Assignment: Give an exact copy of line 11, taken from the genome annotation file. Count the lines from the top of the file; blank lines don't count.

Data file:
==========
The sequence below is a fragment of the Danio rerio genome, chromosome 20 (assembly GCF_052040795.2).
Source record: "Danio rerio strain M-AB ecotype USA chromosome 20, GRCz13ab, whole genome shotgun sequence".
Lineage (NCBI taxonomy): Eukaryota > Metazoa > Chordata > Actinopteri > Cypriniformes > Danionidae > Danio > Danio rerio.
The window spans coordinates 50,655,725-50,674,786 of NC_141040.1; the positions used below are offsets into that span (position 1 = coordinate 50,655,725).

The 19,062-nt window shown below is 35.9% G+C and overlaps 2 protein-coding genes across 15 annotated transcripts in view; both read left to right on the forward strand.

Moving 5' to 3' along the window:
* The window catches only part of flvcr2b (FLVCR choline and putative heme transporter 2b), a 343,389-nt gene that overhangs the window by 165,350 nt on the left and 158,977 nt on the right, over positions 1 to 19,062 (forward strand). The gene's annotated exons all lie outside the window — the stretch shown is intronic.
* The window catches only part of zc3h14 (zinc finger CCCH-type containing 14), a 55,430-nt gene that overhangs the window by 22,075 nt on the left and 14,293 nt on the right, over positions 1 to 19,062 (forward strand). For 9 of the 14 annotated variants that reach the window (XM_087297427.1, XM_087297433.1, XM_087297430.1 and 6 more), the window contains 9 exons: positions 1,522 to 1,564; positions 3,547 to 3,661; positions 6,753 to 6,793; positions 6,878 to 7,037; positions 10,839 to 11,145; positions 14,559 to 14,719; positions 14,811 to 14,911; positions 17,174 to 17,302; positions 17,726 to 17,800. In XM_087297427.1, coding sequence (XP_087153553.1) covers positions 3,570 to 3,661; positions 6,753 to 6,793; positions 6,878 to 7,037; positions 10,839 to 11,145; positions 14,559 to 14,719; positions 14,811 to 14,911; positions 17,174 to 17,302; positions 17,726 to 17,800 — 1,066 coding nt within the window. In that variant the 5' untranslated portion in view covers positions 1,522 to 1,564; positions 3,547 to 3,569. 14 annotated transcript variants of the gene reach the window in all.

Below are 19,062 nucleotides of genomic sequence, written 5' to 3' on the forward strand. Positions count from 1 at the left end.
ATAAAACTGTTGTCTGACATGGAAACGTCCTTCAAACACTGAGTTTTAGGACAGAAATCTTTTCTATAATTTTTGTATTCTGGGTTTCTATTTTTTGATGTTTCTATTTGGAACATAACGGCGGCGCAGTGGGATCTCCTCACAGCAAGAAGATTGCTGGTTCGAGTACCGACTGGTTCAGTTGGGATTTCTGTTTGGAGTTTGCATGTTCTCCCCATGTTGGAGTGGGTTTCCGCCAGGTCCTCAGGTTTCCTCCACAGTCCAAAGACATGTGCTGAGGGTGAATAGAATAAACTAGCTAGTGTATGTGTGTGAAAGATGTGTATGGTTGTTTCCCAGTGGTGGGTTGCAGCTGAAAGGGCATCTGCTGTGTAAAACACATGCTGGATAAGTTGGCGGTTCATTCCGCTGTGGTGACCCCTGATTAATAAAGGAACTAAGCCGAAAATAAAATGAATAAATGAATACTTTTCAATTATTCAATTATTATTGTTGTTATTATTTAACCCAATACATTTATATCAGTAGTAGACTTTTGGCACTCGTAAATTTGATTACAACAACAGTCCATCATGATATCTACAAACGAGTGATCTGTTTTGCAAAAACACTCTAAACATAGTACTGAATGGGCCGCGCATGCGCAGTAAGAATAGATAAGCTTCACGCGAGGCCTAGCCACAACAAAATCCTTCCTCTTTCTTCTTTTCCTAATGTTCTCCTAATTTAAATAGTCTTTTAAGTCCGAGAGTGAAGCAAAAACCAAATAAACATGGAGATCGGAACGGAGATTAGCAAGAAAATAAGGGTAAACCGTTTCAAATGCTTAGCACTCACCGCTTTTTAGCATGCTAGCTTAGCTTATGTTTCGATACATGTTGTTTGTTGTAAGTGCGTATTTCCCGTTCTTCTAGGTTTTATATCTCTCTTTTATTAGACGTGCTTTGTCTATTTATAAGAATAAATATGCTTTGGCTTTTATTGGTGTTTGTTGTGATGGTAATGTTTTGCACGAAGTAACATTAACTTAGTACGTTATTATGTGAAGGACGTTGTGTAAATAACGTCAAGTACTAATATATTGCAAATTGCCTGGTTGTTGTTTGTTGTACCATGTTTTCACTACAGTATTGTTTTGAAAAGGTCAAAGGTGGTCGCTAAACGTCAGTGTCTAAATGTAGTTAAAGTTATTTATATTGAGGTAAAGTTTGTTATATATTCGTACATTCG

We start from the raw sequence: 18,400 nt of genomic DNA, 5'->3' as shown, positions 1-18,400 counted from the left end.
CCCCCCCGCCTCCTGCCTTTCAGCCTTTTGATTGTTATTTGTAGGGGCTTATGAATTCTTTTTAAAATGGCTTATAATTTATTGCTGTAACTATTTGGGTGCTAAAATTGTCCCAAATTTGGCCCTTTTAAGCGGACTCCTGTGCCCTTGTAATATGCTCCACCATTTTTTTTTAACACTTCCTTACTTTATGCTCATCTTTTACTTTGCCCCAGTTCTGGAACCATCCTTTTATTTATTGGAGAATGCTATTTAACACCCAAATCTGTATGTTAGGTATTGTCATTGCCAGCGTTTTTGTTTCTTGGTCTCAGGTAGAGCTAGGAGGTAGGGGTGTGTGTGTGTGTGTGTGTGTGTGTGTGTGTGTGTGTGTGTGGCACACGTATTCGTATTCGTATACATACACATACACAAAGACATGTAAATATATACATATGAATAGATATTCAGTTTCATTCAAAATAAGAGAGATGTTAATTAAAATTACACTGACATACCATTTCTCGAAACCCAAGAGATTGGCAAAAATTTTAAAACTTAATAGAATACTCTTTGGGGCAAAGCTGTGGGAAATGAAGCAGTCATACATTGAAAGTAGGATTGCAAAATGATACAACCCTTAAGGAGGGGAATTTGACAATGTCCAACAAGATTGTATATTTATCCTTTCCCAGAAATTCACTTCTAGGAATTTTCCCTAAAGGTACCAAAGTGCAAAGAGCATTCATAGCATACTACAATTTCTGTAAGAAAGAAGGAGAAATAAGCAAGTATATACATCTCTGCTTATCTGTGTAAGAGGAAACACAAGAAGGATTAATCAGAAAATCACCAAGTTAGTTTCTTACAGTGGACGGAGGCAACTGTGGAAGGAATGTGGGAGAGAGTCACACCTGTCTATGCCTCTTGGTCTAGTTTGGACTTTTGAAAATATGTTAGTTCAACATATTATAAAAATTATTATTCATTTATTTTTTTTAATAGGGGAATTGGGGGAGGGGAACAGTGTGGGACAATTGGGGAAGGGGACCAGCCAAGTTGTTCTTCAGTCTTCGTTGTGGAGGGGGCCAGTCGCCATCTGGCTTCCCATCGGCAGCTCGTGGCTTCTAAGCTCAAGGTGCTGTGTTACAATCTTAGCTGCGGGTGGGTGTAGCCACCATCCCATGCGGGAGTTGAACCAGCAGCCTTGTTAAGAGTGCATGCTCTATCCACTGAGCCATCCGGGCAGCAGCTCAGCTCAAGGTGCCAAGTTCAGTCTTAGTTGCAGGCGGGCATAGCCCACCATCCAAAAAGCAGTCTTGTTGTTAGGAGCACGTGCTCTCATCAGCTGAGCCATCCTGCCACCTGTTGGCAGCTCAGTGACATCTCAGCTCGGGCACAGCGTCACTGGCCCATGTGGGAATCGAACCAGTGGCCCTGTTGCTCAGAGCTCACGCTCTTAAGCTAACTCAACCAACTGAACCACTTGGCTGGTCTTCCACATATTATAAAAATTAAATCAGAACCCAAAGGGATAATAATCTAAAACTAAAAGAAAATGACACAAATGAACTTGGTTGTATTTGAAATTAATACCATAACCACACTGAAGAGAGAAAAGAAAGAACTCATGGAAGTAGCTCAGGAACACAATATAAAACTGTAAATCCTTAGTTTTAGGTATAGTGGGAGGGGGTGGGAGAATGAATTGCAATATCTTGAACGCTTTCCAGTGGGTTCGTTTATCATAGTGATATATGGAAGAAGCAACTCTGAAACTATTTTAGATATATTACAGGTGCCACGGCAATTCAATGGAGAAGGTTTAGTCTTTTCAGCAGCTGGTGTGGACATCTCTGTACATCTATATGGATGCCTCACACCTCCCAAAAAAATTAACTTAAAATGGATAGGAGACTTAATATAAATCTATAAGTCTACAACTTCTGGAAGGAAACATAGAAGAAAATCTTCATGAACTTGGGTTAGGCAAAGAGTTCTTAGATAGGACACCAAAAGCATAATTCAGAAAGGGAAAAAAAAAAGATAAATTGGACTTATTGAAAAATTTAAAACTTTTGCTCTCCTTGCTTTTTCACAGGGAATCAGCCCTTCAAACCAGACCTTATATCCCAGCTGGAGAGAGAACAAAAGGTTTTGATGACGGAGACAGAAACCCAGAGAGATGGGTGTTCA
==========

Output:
We start from the raw sequence: 18,400 nt of genomic DNA, 5'->3' as shown, positions 1-18,400 counted from the left end.